Shortlist of nine Foreign Language Oscar contenders announced

Plus: R&B singer's horror at mistrial; thousands pledge to adopt rescue dogs after telethon; and Craig Ferguson gets ready for the end of The Late, Late Show.
A still from the Swedish film Force Majeure, which has made the shortlist of Best Foreign Language Film at the next Oscars. Courtesy Film i Vast
A still from the Swedish film Force Majeure, which has made the shortlist of Best Foreign Language Film at the next Oscars. Courtesy Film i Vast

The contenders for the Best Foreign Language Film Oscar have been reduced from 83 to nine by the Academy of Motion Pictures Arts and Sciences. The films that will advance to the next round of voting, several of which were screened at the Abu Dhabi and Dubai film festivals, include Ruben Östlund’s Force ­Majeure from Sweden; Andrey Zvyagintsev’s Leviathan, about a property dispute in a small Russian town; and Pawel Pawlikowski’s Polish drama Ida, about a young woman who discovers dark secrets in her family’s past. Damián Szifrón’s black comedy Wild Tales, from Argentina, also made the shortlist, as did Estonia’s Tangerines. They are joined by Abderrahmane Sissako’s Timbuktu, the first Mauritanian film ever submitted; Georgia’s Corn Island; the Netherlands’ Accused; and Venezuela’s The Liberator. The five final nominees will be announced on January 15. The 87th Academy Awards is on February 22.

Singer’s horror after stalker-case mistrial

The R&B star Ashanti says she’s “shocked and horrified” at the possibility of being questioned again by an alleged stalker after a mistrial in New York. But the Grammy-winning singer said she would “do whatever it takes” to make sure her family was safe. A juror’s illness forced the mistrial ruling on Thursday, two days after Ashanti told jurors she was scared and “disgusted” by Devar Hurd’s behaviour. Hurd represented himself and had cross-examined her. He was convicted in 2009 of stalking Ashanti’s mother by sending her crude text messages about her daughter. He served about two years in jail and was ordered not to contact the family, but in 2013 it emerged he had been tweeting X-rated messages to the singer and had posed for a photo with her sister.

Doggy telethon boost to pet adoptions

More than 4,400 people applied to adopt homeless dogs during what was billed as American TV’s first all-star dog-adoption telethon. The director Michael Levitt says it would be a huge success if even half of the applications were successful. He added that he believes anyone who watched the show would strongly consider getting a rescue dog the next time they are looking for a pet. Seventy dogs from rescue centres across the United States were featured during the two-hour Thanksgiving-night broadcast, co-hosted by actresses Hilary Swank and Jane Lynch on the Fox Network More than 4 million viewers tuned in and producers hope it will become a regular TV event. - AP

Was it Bob Newhart horsing around all those years on The Late Late Show?

That whimsical notion was part of the fun during Craig Ferguson’s final hour as host of the CBS talk show. It will be broadcast on Friday.

Secretariat the Pantomime Horse has long been a popular member of the Late Late Show troupe, but proper credit was never given to the people who brought him to life. That mystery is answered – well, sort of – in the finale.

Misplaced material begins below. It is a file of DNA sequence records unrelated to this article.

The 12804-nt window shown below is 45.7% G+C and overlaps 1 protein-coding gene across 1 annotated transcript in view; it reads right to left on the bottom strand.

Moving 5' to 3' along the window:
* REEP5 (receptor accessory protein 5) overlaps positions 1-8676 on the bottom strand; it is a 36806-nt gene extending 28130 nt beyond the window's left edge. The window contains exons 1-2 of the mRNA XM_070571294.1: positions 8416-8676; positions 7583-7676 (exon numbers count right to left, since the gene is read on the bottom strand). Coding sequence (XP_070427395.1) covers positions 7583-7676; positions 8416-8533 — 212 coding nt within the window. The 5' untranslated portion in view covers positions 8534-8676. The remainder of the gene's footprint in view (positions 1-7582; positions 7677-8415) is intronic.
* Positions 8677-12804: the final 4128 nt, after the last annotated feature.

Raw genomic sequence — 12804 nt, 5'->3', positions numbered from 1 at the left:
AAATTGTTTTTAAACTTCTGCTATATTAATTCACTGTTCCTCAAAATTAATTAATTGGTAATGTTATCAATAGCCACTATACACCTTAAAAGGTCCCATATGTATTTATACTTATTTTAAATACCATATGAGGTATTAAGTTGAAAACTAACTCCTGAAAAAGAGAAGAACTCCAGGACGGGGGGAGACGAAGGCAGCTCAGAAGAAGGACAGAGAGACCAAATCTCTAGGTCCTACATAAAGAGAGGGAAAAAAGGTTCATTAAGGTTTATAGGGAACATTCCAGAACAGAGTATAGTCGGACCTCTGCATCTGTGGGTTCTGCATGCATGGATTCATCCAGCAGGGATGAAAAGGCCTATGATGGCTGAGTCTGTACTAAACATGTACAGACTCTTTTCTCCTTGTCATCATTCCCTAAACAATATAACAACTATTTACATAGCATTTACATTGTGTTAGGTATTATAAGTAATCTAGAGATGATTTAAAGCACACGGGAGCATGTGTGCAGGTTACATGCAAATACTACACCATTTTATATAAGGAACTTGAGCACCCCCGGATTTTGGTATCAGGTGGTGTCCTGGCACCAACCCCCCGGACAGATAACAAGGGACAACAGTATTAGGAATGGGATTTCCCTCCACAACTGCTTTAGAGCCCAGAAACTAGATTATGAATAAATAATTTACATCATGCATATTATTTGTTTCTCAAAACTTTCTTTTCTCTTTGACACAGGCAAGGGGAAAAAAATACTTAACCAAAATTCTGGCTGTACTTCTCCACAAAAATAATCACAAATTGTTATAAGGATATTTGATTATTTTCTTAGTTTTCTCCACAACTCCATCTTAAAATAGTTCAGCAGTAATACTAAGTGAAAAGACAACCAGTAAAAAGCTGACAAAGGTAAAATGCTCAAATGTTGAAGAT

As Ferguson chats with his robot sidekick, Geoff, he ponders who is inside the horse costume.

“Lift up your head, let’s see who you really are,” he calls across the stage to Secretariat, standing in his stall. Off comes the head of the costume to reveal Bob Newhart.

“What are you doing here?” the astonished Ferguson asks.

“Hey, guy, it’s your dream,” replies the veteran actor-comedian, spoofing the classic final scene from his sitcom, Newhart, a quarter of a century ago.

Ferguson’s going-away party also features former Tonight Show host Jay Leno as his sole guest.

The show kicks off with a pre-taped rendition of Bang Your Drum, a song by the Scottish band Dead Man Fall, with Ferguson accompanied by dozens of celebs (many of them former guests) including Matthew McConaughey, Betty White, Samuel L Jackson, Larry King, Regis Philbin, Jane Lynch, Quentin Tarantino, Jimmy Kimmel, William Shatner and Archbishop Desmond Tutu.

The number then transitions to the studio with Ferguson backed by a rock band and choir.

Ferguson’s departure follows by a day the splashy exit of Stephen Colbert and his series The Colbert Report from Comedy Central after nine years on the air. Colbert is headed to CBS to take over Late Show from David Letterman, who retires on May 20.

Taking Ferguson’s place as host of The Late Late Show is the British actor-writer-comedian James Corden, who debuts on March 23.

Now 52, the Scottish-born Ferguson came to The Late Late Show in January 2005 with a varied resume including punk-rock drummer, author, stand-up comic and actor. He had appeared in several films, and written and starred in three, including the 2003 comedy I’ll Be There, which he also directed. At the time, he was best known as Nigel Wick, the imperious British boss on Drew Carey’s long-running ABC sitcom.

Carey will be among those filling in on Late Late Show before Corden arrives. Other scheduled guest hosts include Will Arnett, Wayne Brady, Jim Gaffigan, Billy Gardell and Sean Hayes.

But even if he’s absent from late night, Ferguson won’t be absent from the airwaves. He continues as host of Celebrity Name Game, a weekday syndicated game show launched this autumn.

Published: December 20, 2014 04:00 AM

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